Long-term variation in blood pressure raises the risk of an early death, researchers from the University of Glasgow.
The researchers discovered that variable blood pressure over one, four, five and nine years can be a predictor of early mortality in hypertensive patients.
Data from more than 14,500 patients attending the Glasgow blood pressure clinic was looked at for the study, which was published in Hypertension.
The differences between visit-to-visit blood pressure was a strong predictor of mortality, regardless of the long-term average blood pressure.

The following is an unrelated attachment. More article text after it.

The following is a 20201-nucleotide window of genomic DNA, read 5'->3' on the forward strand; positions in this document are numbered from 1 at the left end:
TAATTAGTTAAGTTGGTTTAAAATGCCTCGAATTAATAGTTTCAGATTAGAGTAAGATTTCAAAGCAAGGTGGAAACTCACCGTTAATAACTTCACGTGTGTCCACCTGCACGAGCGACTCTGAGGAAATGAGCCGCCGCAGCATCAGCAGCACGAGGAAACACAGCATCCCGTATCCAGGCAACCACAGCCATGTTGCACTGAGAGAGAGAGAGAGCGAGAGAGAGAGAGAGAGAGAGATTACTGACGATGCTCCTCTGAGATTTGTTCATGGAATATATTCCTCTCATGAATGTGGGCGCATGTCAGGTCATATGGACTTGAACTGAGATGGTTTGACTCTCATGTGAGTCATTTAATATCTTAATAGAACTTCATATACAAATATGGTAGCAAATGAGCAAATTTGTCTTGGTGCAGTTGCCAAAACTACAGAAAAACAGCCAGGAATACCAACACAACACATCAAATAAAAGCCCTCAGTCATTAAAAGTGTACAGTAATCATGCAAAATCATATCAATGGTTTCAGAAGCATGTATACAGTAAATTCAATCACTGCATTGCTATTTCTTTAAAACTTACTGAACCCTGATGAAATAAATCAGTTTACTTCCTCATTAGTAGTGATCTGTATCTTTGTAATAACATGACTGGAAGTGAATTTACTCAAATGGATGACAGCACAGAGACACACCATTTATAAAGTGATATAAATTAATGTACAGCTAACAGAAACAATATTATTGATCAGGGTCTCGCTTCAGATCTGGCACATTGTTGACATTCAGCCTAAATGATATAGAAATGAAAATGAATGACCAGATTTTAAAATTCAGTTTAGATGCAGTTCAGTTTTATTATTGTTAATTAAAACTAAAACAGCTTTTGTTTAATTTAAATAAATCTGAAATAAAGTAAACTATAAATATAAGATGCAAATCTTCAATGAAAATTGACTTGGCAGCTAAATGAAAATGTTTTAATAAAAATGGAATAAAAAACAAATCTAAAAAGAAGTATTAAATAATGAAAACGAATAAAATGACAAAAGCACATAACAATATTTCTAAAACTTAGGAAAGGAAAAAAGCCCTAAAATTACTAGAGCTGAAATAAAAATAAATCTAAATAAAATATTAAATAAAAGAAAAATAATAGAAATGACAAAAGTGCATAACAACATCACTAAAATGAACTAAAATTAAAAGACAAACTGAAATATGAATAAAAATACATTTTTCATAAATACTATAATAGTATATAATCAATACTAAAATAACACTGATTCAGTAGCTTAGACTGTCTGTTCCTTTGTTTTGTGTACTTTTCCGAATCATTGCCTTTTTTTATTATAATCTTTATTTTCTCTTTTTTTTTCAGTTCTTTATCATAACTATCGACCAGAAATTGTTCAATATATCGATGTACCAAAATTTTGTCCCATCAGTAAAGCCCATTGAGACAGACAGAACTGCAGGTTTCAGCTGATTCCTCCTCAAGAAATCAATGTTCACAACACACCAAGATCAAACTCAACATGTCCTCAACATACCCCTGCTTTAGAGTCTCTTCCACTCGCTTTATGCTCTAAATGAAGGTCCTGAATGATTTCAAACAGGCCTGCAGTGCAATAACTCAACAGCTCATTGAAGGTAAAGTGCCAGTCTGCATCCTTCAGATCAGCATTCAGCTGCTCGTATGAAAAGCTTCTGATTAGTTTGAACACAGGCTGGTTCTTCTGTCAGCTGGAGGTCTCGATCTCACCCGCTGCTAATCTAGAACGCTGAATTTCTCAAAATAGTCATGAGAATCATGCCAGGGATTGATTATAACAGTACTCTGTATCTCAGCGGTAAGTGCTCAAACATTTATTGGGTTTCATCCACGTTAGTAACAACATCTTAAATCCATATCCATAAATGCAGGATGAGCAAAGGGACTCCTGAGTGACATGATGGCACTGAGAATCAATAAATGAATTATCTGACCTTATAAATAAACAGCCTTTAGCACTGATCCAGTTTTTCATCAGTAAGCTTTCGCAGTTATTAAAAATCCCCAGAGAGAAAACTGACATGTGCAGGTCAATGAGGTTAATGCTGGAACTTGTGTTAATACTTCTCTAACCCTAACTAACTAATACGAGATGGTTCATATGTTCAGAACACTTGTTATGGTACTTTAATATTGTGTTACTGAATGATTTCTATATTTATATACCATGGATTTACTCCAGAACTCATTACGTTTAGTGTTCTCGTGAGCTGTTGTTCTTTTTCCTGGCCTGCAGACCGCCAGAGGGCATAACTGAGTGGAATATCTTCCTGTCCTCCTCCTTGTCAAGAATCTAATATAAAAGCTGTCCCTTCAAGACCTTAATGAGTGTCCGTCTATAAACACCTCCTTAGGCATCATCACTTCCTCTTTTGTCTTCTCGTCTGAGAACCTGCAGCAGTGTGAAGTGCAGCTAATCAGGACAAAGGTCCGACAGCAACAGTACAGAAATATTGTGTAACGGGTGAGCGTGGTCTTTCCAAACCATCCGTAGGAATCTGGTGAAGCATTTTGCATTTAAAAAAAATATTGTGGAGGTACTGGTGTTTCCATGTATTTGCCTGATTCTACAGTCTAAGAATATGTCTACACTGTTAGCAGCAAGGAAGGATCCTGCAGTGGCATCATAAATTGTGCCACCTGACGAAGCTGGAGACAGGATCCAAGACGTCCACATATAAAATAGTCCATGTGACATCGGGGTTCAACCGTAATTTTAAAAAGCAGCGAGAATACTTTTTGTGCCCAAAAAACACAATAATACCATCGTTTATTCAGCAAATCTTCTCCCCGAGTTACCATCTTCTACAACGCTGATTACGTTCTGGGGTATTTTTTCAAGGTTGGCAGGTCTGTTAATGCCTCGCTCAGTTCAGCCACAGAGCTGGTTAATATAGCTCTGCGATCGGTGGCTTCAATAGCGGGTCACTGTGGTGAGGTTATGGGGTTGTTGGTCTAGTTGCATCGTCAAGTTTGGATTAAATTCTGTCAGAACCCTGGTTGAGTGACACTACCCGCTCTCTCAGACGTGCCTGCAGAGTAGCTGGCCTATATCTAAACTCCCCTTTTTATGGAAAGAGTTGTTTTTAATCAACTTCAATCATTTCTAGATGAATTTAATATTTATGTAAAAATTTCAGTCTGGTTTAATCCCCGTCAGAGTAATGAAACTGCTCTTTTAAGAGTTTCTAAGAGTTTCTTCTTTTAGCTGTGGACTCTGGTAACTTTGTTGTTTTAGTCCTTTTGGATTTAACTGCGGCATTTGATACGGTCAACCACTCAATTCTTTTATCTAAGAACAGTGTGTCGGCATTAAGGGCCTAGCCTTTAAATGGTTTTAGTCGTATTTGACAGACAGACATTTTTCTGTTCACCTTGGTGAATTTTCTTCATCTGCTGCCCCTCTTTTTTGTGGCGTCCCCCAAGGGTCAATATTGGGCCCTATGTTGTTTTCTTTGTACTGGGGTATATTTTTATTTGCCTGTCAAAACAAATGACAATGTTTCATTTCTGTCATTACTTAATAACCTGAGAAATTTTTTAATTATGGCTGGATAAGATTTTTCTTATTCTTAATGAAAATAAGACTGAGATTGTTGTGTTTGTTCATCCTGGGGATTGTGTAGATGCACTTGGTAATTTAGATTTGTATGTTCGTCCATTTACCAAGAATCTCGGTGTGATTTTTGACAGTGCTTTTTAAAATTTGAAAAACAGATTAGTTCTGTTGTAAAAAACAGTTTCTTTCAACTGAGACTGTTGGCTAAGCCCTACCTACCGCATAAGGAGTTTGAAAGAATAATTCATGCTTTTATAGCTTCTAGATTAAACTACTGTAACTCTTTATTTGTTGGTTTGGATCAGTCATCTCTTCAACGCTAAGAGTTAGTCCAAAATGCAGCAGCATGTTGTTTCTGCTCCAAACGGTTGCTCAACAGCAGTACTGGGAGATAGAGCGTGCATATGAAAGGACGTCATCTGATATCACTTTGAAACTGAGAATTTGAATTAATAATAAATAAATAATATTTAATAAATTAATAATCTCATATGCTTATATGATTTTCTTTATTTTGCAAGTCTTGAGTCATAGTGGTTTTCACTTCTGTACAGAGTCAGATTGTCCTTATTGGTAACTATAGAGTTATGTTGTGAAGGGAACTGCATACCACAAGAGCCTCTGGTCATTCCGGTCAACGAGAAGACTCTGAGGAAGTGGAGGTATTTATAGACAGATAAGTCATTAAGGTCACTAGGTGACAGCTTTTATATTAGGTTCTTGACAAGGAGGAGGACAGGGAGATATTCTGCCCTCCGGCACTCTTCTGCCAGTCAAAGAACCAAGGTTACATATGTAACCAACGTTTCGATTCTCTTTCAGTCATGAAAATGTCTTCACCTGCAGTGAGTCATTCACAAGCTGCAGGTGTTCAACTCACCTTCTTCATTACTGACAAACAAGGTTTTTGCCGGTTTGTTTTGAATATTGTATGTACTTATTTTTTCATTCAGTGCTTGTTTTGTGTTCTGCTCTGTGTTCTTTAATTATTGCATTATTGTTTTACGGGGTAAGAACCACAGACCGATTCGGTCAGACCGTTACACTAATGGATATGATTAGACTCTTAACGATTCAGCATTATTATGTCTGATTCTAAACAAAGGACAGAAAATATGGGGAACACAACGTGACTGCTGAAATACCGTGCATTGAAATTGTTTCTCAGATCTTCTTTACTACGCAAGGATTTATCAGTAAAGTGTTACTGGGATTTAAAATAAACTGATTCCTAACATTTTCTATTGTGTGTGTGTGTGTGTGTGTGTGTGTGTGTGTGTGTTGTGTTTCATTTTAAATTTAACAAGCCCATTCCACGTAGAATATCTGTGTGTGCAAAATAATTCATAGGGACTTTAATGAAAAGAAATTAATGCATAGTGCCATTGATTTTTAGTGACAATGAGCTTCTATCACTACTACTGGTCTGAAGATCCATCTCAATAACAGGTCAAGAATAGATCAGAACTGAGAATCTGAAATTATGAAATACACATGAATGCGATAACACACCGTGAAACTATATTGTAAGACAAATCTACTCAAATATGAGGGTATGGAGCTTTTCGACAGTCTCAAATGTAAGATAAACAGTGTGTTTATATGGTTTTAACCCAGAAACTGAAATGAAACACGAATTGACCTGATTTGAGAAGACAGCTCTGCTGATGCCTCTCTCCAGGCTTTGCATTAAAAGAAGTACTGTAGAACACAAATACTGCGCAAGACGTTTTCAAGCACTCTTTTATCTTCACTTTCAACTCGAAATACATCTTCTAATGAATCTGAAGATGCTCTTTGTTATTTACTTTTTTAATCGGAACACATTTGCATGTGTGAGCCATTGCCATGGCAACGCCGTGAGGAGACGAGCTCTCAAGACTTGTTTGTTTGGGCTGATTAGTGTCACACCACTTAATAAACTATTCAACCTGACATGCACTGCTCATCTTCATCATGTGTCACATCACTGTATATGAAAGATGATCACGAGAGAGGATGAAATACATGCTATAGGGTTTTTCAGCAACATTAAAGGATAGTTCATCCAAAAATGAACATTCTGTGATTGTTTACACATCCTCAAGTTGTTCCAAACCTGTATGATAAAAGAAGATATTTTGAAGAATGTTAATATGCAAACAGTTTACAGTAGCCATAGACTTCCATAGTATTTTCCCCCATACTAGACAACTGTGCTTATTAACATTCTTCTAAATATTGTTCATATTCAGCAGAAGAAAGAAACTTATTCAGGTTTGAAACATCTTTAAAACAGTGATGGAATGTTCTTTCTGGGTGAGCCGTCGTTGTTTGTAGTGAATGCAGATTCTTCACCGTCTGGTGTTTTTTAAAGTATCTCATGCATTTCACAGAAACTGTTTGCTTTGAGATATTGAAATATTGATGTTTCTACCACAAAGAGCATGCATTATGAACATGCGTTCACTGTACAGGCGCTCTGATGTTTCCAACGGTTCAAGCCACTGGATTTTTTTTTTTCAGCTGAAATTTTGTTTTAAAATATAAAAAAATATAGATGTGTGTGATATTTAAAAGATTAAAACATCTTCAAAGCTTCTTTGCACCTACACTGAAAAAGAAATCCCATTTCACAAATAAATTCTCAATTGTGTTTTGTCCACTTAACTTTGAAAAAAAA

Even people with well-controlled blood pressure values showed a higher risk if they had wide variation between blood pressure readings.
Dr Sandosh Padmanabhan, who led the study, said: “Blood pressure is inherently variable and will fluctuate due to a complex interaction of various factors.”
Dr Padmanabhan said healthcare professionals may need to pay more attention to blood pressure variability when treating hypertension.
"The results of our study highlight the importance of not only taking blood pressure medicines to reduce blood pressure but also taking them regularly. Further studies could help identify specific drugs that could reduce variability.”